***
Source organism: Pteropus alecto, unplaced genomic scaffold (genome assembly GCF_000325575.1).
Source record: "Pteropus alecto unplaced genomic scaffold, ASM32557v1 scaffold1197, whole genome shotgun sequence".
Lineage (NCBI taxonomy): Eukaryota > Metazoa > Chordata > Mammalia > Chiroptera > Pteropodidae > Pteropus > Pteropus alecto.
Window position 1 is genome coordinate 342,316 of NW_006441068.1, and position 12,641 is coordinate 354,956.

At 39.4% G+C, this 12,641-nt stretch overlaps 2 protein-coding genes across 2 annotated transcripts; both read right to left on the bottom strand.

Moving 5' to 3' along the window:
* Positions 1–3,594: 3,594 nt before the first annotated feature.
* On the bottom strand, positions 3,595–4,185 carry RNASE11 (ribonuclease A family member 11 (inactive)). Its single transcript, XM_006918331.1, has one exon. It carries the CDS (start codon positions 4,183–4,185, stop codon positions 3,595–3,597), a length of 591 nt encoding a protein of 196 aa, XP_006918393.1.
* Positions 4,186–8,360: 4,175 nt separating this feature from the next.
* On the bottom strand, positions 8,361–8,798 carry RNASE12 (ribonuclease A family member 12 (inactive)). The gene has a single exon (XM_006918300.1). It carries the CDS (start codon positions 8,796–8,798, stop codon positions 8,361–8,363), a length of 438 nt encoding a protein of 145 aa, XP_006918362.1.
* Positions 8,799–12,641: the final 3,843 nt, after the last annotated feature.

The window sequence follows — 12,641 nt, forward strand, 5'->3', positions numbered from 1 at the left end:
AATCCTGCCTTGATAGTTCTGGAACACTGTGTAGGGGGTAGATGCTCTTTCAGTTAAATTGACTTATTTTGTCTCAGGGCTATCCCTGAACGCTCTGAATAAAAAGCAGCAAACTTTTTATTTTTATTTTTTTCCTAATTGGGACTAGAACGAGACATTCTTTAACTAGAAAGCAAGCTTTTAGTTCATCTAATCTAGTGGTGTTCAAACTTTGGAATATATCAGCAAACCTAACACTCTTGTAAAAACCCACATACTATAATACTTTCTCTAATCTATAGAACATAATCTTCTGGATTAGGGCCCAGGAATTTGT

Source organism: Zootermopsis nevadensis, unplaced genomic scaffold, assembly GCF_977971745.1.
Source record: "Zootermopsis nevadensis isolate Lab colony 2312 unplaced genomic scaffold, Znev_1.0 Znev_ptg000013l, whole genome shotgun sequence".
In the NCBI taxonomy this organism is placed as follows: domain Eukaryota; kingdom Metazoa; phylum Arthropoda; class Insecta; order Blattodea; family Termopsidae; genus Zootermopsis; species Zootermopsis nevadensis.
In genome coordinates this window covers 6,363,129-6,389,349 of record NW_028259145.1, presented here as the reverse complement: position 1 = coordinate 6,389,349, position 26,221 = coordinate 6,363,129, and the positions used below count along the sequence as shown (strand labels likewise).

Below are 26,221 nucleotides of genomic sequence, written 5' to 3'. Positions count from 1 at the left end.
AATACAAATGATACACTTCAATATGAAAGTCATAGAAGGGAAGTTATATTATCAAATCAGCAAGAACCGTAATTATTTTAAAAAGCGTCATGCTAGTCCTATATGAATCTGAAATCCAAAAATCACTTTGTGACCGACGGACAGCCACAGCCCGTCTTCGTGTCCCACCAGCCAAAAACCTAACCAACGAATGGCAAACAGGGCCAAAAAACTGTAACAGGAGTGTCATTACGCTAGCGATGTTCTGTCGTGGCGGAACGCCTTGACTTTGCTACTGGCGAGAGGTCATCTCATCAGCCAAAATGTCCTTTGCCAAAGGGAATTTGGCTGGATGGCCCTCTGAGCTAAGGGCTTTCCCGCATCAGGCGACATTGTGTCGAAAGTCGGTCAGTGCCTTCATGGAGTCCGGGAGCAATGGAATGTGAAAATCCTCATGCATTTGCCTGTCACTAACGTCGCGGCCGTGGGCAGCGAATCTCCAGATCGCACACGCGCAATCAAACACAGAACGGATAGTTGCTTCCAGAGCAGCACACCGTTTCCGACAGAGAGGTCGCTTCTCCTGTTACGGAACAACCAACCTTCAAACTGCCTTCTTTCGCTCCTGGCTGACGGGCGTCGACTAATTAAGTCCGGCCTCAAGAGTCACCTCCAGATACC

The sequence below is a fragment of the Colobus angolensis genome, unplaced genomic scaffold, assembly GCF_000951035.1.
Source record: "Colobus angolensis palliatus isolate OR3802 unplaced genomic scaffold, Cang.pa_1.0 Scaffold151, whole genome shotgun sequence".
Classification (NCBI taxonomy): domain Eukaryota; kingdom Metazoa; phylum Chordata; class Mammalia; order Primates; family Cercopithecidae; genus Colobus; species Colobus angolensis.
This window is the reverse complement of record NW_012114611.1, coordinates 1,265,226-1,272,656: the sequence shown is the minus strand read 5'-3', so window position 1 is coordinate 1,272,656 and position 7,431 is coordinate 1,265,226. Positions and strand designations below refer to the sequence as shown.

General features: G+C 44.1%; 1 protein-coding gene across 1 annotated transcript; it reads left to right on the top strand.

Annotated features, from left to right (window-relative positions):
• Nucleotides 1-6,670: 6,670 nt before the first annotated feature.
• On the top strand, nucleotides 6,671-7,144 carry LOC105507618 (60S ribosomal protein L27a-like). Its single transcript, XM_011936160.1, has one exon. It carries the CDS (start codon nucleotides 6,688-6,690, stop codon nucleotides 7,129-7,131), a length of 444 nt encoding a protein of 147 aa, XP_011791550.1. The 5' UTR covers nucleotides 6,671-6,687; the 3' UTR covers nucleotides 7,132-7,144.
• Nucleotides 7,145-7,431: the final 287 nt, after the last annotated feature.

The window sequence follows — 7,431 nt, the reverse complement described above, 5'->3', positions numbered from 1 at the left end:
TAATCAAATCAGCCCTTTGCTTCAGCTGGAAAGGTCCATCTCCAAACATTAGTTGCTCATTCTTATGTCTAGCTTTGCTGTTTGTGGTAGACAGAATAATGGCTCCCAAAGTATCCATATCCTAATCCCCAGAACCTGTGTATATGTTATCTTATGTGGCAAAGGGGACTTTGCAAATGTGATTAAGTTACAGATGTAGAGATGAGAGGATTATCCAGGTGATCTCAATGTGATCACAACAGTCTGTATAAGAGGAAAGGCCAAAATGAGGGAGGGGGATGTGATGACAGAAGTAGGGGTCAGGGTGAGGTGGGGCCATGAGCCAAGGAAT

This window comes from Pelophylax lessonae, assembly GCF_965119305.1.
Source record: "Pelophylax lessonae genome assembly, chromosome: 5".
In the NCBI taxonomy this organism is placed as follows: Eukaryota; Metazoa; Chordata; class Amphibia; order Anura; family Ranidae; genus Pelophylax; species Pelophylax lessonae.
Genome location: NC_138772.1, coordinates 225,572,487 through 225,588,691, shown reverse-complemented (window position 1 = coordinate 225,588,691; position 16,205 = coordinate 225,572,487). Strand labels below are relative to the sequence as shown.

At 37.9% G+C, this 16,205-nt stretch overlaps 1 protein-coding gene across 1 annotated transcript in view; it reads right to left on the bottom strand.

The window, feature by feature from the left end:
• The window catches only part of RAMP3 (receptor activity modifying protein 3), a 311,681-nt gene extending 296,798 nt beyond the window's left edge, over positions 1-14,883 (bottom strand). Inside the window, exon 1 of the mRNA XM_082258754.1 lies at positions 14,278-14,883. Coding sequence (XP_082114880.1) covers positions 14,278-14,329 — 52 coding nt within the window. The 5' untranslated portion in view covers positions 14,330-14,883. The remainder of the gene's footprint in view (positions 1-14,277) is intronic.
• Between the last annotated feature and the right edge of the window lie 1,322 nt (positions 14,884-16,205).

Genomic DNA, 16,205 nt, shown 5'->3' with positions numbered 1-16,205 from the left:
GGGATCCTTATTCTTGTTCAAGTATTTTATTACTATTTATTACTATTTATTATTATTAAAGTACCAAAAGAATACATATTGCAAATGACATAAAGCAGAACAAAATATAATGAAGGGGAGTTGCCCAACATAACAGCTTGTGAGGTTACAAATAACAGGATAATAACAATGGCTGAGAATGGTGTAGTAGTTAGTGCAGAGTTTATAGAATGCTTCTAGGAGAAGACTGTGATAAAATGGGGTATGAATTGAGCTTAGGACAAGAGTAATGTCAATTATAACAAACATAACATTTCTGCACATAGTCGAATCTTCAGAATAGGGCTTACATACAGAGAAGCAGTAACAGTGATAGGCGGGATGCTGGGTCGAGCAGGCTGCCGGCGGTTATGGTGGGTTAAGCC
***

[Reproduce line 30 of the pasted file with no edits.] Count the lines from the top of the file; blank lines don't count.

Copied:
TAATCAAATCAGCCCTTTGCTTCAGCTGGAAAGGTCCATCTCCAAACATTAGTTGCTCATTCTTATGTCTAGCTTTGCTGTTTGTGGTAGACAGAATAATGGCTCCCAAAGTATCCATATCCTAATCCCCAGAACCTGTGTATATGTTATCTTATGTGGCAAAGGGGACTTTGCAAATGTGATTAAGTTACAGATGTAGAGATGAGAGGATTATCCAGGTGATCTCAATGTGATCACAACAGTCTGTATAAGAGGAAAGGCCAAAATGAGGGAGGGGGATGTGATGACAGAAGTAGGGGTCAGGGTGAGGTGGGGCCATGAGCCAAGGAAT